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Roman Gladiator Journal
In social studies class we researched Roman Gladiators, everyday life as a Roman, and the Colosseum. Using this research, we wrote a fictional journal of a Roman Gladiator.
The Colosseum is a huge, intricate, and mechanical arena where all gladiatorial fights are held along with other public affairs such as competitions and executions. The gladiator fights are very intense and publicized. All around the edges of the ring there is graffiti supporting and also criticizing gladiators. Ever since had my first match I have never been heckled or heard any criticism. Also, I have never lost. One of the great parts of being a successful gladiator is that before every match I get to go to a banquet held by a very important upper-class person. At these banquets I mingle with the wealthy and also get inspected by gamblers who are planning on betting on the match. After the banquet I try to get a good night’s sleep so I’m ready for the match. The day of the match I still get butterflies in my stomach even though I have been a gladiator for ten years. Right before the fight a few exotic animals are displayed in the arena. Then, I am lifted out from underneath the arena where I am held along with my opponent in a cage. You would think that once I am a superstar gladiator I wouldn’t have to be held in a cage! Once I am lifted out I enter the arena through a tunnel and look around. The amazing thrill I get from the arena never gets old. I see the senators and rich sitting together in the first row while the women sit in the back and the rest of the crowd sits in the middle. The Colosseum is one hundred and sixty feet tall and has a capacity of fifty thousand people. At the top there are awnings to keep the crowd cool in the sweltering midday sun. My opponent and I do a practice bout using wooden swords. Finally, the music starts, the crowd cheers, and the fight begins. While I am aiming for my opponent’s main arteries which are under his arm, behind his knee, and his skull my trainer encourages me from the side. When the gladiator’s life is in the hands of his opponent he appeals to the emperor. As I watch, the emperor asks the crowd whether the unfortunate gladiator should die or live. The crowd puts all of their thumbs downward in a sweeping motion and I swing my sword down on his neck. The arena erupts in cheers as I swagger up to the emperor to receive my prize. Men come out to drag the body off while young boys sweep the sand of the arena until it is clean.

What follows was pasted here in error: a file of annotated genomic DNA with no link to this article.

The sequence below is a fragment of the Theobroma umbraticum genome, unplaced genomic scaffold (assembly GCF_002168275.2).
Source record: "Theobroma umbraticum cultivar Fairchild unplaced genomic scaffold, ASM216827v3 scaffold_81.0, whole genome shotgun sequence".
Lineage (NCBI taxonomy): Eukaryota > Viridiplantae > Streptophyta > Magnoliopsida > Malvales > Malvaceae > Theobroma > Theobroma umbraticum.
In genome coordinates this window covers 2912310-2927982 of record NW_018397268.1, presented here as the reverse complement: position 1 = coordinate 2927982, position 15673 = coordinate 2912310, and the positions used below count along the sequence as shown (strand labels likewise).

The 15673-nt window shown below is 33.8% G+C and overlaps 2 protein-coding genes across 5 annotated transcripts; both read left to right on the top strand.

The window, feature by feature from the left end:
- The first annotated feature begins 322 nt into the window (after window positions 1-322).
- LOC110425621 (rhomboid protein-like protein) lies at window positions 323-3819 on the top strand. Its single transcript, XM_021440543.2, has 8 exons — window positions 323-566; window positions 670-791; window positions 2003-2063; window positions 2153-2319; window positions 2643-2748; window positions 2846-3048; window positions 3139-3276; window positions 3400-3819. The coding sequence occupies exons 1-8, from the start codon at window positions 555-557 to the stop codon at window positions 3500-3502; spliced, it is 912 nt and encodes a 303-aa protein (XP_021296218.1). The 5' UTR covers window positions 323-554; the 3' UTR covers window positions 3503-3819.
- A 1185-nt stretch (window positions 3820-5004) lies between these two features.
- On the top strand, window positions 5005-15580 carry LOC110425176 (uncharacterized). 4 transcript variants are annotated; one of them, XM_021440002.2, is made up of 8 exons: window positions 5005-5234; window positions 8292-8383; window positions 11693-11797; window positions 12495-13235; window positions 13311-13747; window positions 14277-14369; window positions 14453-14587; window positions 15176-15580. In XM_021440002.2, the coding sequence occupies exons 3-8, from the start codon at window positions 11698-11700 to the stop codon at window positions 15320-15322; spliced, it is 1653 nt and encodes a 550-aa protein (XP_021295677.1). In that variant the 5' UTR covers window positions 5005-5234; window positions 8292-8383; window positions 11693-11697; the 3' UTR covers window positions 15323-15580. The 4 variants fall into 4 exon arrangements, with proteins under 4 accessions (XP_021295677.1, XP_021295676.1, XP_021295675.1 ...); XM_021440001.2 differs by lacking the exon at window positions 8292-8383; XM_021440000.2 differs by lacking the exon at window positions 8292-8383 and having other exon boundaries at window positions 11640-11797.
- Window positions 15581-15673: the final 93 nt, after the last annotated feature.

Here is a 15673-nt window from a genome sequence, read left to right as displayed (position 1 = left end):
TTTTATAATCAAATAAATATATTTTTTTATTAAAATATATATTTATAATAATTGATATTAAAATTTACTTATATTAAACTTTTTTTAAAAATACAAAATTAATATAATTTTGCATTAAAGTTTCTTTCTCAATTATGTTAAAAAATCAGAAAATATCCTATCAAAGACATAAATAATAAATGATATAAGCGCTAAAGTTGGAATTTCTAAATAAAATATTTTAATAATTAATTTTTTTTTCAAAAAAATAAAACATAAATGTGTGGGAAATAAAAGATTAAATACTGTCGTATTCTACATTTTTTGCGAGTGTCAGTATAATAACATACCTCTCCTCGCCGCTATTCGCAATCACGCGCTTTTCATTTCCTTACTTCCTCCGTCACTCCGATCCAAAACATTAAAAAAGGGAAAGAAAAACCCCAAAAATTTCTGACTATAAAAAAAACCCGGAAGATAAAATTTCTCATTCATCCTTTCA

Article posted March 8, 2012 at 07:34 AM •
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